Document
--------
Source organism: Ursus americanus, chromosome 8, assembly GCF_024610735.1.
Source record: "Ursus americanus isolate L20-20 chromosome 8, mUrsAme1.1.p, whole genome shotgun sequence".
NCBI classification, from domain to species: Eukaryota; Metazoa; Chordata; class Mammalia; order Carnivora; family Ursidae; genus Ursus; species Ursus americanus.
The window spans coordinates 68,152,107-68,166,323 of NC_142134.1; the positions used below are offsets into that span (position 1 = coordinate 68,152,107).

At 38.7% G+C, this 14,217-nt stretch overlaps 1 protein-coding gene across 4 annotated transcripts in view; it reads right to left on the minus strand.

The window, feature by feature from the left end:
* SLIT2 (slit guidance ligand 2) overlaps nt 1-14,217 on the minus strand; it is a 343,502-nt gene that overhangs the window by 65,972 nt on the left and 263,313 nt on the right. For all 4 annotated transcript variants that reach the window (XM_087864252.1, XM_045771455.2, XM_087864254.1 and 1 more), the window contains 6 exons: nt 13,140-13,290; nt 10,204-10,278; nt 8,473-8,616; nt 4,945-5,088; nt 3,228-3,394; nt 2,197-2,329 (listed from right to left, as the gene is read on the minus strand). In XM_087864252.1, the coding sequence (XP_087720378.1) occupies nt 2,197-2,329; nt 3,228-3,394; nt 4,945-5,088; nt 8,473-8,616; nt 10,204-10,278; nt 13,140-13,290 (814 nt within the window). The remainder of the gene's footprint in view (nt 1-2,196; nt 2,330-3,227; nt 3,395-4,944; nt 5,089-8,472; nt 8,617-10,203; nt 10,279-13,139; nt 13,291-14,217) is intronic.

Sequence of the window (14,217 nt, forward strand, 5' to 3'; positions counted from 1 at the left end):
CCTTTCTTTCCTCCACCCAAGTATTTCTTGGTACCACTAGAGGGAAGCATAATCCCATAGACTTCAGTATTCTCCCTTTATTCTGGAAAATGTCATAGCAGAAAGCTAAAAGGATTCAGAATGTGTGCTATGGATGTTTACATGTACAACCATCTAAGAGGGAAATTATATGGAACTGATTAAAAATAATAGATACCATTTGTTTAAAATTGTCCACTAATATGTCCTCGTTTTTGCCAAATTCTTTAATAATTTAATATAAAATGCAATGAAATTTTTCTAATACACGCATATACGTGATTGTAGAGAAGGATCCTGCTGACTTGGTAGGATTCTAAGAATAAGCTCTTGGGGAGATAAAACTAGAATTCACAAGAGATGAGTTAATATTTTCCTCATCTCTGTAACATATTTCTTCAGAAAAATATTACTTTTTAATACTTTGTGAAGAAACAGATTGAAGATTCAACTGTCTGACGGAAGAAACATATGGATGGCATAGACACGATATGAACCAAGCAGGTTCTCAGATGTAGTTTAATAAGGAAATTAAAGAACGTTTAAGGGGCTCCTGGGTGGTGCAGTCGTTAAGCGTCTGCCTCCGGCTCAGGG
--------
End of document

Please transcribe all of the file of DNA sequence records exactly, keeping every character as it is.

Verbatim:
Source organism: Ursus americanus, chromosome 8, assembly GCF_024610735.1.
Source record: "Ursus americanus isolate L20-20 chromosome 8, mUrsAme1.1.p, whole genome shotgun sequence".
NCBI classification, from domain to species: Eukaryota; Metazoa; Chordata; class Mammalia; order Carnivora; family Ursidae; genus Ursus; species Ursus americanus.
The window spans coordinates 68,152,107-68,166,323 of NC_142134.1; the positions used below are offsets into that span (position 1 = coordinate 68,152,107).

At 38.7% G+C, this 14,217-nt stretch overlaps 1 protein-coding gene across 4 annotated transcripts in view; it reads right to left on the minus strand.

The window, feature by feature from the left end:
* SLIT2 (slit guidance ligand 2) overlaps nt 1-14,217 on the minus strand; it is a 343,502-nt gene that overhangs the window by 65,972 nt on the left and 263,313 nt on the right. For all 4 annotated transcript variants that reach the window (XM_087864252.1, XM_045771455.2, XM_087864254.1 and 1 more), the window contains 6 exons: nt 13,140-13,290; nt 10,204-10,278; nt 8,473-8,616; nt 4,945-5,088; nt 3,228-3,394; nt 2,197-2,329 (listed from right to left, as the gene is read on the minus strand). In XM_087864252.1, the coding sequence (XP_087720378.1) occupies nt 2,197-2,329; nt 3,228-3,394; nt 4,945-5,088; nt 8,473-8,616; nt 10,204-10,278; nt 13,140-13,290 (814 nt within the window). The remainder of the gene's footprint in view (nt 1-2,196; nt 2,330-3,227; nt 3,395-4,944; nt 5,089-8,472; nt 8,617-10,203; nt 10,279-13,139; nt 13,291-14,217) is intronic.

Sequence of the window (14,217 nt, forward strand, 5' to 3'; positions counted from 1 at the left end):
CCTTTCTTTCCTCCACCCAAGTATTTCTTGGTACCACTAGAGGGAAGCATAATCCCATAGACTTCAGTATTCTCCCTTTATTCTGGAAAATGTCATAGCAGAAAGCTAAAAGGATTCAGAATGTGTGCTATGGATGTTTACATGTACAACCATCTAAGAGGGAAATTATATGGAACTGATTAAAAATAATAGATACCATTTGTTTAAAATTGTCCACTAATATGTCCTCGTTTTTGCCAAATTCTTTAATAATTTAATATAAAATGCAATGAAATTTTTCTAATACACGCATATACGTGATTGTAGAGAAGGATCCTGCTGACTTGGTAGGATTCTAAGAATAAGCTCTTGGGGAGATAAAACTAGAATTCACAAGAGATGAGTTAATATTTTCCTCATCTCTGTAACATATTTCTTCAGAAAAATATTACTTTTTAATACTTTGTGAAGAAACAGATTGAAGATTCAACTGTCTGACGGAAGAAACATATGGATGGCATAGACACGATATGAACCAAGCAGGTTCTCAGATGTAGTTTAATAAGGAAATTAAAGAACGTTTAAGGGGCTCCTGGGTGGTGCAGTCGTTAAGCGTCTGCCTCCGGCTCAGGG